So Schumacher suggested “I Still Believe” and Cappello went into the studio to record the cover. Unsure how long the process was going to take, the producer had Cappello do a “guide vocal” take just to have a rough idea of where things stood. “When I went in to record it, I knew it so well that I didn’t have to look at words or anything,” he said. The producer set up a cheap microphone in the control room, almost like a kid in his basement, and just had Cappello sing. No headphones, music bleeding in, just simple and rough.

“They were never expecting to get a take,” he said. “They were blaring the speakers, which I’m sure had a lot to do with the sound of the vocal because all of that leakage was coming through the vocal mic. They just said, “˜You know what? This works. Don’t bother coming back.’”

“[Recording] took as long as it took to go through the song once,” Cappello added. “And then it probably took another two hours to try to figure out where and what to do with the saxophone.” That was it. “I Still Believe” by Tim Cappello was done.

When it took time to finally film the scene in Santa Cruz, Cappello recalls it was equally uncomplicated.

“I remember it being the exact opposite of every other film shoot I’ve ever been on,” he said. “It took about two or three hours. It was one take of the band playing the song through and then it was one take of us behind the Michael and Star business. Every once in a while you see Michael, and you might see us behind him. So we had to be there for that in the background. That all took one take.”

In the end, the look of the character may have been the most complex and thoughtful thing about the character, and it was all Cappello. “There was nothing,” he says when I ask about directions from the filmmaker. “I made my own clothes and just showed up with them. So they gave me no wardrobe. There was just nothing.” All he knew was it was a big party scene and he wanted the character to pop. “I knew that I wanted it to be a little wrong,” Cappello said. “I’d like to make this, like, a little bit funny. Take this a little too far. So I did the tie-dye, which was pink and purple on the pants…[then] I went a little further with the Home Depot chains.”

He added, “There’s gotta be something wrong about anything that you do, otherwise it’s just plain old cliché.” The result was a look nearly as memorable as his performance. Oh, and don’t forget the oil.

“You always oiled up,” Cappello said “Every night with Tina, I would oil up. It’s just always what you did…It was kind of like you were wearing a shirt. You were wearing a flesh shirt that was shiny.”

The Lost Boys crew filmed the beach scene over the course of several nights. Cappello, though, was only there for one. Filming started when it got dark, he filmed until about 11:30 p.m., and then joined other cast members for a party back in star Corey Haim’s room. It was an experience he loved at the time but looks back on now with a very different perspective.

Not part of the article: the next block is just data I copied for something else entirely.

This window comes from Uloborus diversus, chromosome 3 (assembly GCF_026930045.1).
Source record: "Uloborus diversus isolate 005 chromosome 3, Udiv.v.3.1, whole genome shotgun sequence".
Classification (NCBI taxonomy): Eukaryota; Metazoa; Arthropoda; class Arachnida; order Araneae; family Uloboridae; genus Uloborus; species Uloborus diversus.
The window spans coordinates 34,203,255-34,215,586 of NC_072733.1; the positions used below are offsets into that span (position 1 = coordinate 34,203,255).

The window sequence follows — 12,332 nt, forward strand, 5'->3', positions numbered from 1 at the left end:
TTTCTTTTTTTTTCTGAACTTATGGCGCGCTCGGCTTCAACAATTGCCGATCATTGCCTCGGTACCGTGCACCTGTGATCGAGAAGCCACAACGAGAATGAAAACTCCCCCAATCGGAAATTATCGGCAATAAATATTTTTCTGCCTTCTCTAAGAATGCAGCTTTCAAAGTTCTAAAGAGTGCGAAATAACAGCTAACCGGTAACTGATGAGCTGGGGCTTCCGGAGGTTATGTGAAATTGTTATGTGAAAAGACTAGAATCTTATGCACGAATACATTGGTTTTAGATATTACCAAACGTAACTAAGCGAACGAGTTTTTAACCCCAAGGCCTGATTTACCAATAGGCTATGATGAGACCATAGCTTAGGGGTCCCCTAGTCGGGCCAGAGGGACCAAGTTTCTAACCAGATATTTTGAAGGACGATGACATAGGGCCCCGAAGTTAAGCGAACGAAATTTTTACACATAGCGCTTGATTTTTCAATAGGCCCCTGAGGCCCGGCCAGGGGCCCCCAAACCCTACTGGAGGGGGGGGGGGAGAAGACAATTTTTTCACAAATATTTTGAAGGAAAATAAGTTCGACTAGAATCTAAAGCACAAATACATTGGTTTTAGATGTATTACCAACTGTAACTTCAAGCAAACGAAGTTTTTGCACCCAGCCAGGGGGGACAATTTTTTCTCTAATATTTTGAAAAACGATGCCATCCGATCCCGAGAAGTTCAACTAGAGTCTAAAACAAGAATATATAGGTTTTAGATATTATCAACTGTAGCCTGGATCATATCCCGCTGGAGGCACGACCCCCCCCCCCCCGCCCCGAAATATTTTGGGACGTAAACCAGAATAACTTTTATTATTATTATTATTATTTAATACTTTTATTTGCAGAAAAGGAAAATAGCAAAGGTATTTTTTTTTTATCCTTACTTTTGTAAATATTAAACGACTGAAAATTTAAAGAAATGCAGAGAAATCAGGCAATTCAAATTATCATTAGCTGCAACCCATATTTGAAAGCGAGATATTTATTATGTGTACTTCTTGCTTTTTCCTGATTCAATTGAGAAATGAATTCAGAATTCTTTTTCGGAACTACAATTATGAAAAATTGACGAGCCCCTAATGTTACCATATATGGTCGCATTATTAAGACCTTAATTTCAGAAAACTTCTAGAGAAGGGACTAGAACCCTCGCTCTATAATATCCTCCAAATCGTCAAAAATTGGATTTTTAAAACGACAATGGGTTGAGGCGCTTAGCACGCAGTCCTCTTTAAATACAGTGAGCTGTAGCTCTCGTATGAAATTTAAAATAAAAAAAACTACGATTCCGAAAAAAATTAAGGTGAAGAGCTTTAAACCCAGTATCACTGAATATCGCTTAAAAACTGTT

“I would tell everybody, “˜I’ve never seen anything like this boy’s charm,’” Cappello said. “It’s superhuman. It really was a superhuman power. But, obviously, it became a double-edged sword.”

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The Lost Boys opened on July 31, 1987 and around that time, Cappello was on vacation with his family. They all went to see the film together. “The only [feedback] I got about it was everybody would say, “˜Oh, you were in there for like 10 seconds’ or “˜I blinked and you were gone,’” Cappello said. “No one ever gave me any positive response to it. So I let it go and I went back on the road.”

Fast-forward almost 25 years. The first time Cappello can recall realising his character had a life beyond the film was a 2010 Saturday Night Live digital short where Jon Hamm haunted Andy Samberg as Sergio, a sax player who looked a lot like Cappello in The Lost Boys. “A lot of my friends were like, “˜I saw this thing about you on Saturday Night Live. Are you pissed? Like are you upset about it or do you think they were making fun of you?’ And I just loved it,” he said.

But that was the tip of the iceberg. Conventions started calling. Promoters started calling. And after a while, the newfound (but really not that “new”) claim to fame gave Cappello the chance to do something he’d never done before but always wanted to”he recorded his own album. Now he tours and it’s everything he’s always wanted. Though the novel coronavirus pandemic put a halt to Cappello’s tour, fans can look for updates on his Facebook page at this link.

“I’m so lucky,” he said. “I really do love performing for people that know me. Like, how lucky is that? Every single person that comes to my show knows exactly who I am…For the first time in my life, I’ll finish a song, and it’s not even “˜I Still Believe,’ just something for my album or something. And the roar that comes from them, it like literally knocks me back. It’s the most fun that I’ve ever had and [it’s all because of] this crazy little thing that I did. It just goes to show you, always say yes, and always bring everything that you can to the table.

In other words: Always believe.